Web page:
Is history set to repeat itself for Stephen Malkmus? When Pavement recorded their fifth album, they chose uber-producer Nigel Godrich to handle the job, one of many nails in Pavement’s eventual coffin, and an album that divided fans. For Mirror Traffic, Malkmus opted for another famous, but untested as a producer, to chair the sessions in Beck Hansen. Is Mirror Traffic to be the tepid equivalent of Terror Twilight? Is Malkmus taking a leaf from fellow Beck-produced Thurston Moore and opting for a pared back approach? Yes (head straight to CSN&Y folk-rockin’ “No One Is (As I Be) for a taste”) and no, but mostly no.
It’s a diverse and involved beast on first listen, tracks sit together uncomfortably and lack cohesion. Instrumentation is more involved and the presence of slide guitar is noticeable, seemingly influenced by the laidback Malibu vibe that lingers over the album (“Long Hard Book” for example). The involved melody work-out of “Tigers” is something that you could almost picture on the Southern rock affectations of Pavement’s Wowee Zowee. No longer prone to extended prog-rock lead guitar work-outs, Malkmus’ wandering left-hand has been tamed (the solo freakery of “Brain Gallop” aside) and it’s back to business as usual, circa 1994.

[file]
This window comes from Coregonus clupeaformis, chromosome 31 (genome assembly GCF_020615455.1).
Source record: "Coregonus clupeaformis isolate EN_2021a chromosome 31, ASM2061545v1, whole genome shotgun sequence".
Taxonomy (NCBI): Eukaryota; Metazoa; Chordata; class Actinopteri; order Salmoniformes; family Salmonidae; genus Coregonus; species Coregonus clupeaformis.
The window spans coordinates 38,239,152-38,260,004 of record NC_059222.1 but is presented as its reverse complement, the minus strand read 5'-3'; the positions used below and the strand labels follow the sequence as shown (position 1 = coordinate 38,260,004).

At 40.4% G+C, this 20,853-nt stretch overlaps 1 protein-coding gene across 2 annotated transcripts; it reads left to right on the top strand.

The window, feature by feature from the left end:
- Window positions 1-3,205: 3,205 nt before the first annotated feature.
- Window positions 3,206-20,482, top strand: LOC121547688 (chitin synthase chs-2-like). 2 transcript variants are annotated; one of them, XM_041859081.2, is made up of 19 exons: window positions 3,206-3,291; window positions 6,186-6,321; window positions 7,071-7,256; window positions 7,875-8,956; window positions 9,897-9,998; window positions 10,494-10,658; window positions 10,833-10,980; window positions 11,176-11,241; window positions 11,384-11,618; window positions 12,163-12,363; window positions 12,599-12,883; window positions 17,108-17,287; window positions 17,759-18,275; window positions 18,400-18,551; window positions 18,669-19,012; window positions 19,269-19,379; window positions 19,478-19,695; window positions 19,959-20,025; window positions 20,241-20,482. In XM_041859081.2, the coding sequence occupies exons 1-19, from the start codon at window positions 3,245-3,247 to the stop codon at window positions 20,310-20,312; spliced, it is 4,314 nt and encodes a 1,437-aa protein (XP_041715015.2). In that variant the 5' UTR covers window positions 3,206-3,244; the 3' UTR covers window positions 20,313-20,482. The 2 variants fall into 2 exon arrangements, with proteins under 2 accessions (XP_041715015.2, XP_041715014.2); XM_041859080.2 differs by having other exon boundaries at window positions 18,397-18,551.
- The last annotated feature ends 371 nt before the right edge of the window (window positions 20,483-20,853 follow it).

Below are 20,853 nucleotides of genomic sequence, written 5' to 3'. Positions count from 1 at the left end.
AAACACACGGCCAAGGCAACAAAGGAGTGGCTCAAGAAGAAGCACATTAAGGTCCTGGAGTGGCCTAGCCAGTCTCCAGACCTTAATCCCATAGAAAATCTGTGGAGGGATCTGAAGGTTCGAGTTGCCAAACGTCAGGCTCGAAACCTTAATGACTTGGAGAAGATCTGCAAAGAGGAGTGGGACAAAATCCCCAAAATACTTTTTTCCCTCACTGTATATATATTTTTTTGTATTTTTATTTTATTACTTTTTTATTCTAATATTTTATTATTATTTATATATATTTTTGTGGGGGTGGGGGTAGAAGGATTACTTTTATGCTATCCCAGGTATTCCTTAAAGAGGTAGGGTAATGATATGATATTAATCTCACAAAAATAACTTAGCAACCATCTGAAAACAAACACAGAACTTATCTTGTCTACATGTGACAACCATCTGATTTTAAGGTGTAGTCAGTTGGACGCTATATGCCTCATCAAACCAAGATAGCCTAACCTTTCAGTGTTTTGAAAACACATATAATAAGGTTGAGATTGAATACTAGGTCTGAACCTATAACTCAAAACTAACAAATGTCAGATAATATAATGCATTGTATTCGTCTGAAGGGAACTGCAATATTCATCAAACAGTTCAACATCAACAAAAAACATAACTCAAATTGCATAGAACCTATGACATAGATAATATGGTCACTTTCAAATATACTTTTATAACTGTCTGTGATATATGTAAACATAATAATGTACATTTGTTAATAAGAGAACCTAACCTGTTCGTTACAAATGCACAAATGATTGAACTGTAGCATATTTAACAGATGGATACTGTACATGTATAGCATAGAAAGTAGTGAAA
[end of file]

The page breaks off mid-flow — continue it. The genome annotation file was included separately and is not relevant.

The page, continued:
With the Pavement reunion crossed off hardcore fans and newbies lists, future allegiances to Malkmus’ work is on shaky ground, which seems ironic in that Mirror Traffic is the most Pavement sounding album in his solo canon. But still, you want growth and maturity and Malkmus seems incapable of being anything but a grey-haired ex-slacker in sneakers and a ringer tee making lyrically irreverent indie guitar music. Which is fine when you’re in your twenties, but as your audience ages with you, (“I can’t even do one sit-up/sit-ups are so bourgeoisie”) does it still have the same effect?
Mirror Traffic has its moments (“Tigers”, “Stick Figures In Love”, the “Mr. Blue Sky” bounce of “Forever 28”), much the same way as Real Emotional Trash and Face The Truth before it had theirs too. Put together they might add up to something, but not nearly as much as they should on their on and at 15 tracks, Mirror Traffic is just too damn long. As the first generation of indie rock icons hit uncharted late-adulthood, the expectations to remain true to their art persist, but look around and you’ll see that you’re one step away from jamming with your kids’ friends’ dads in your basement and remembering what it was like when you played Lollapalooza with the greats of your generation. Boy, didn’t we have a blast.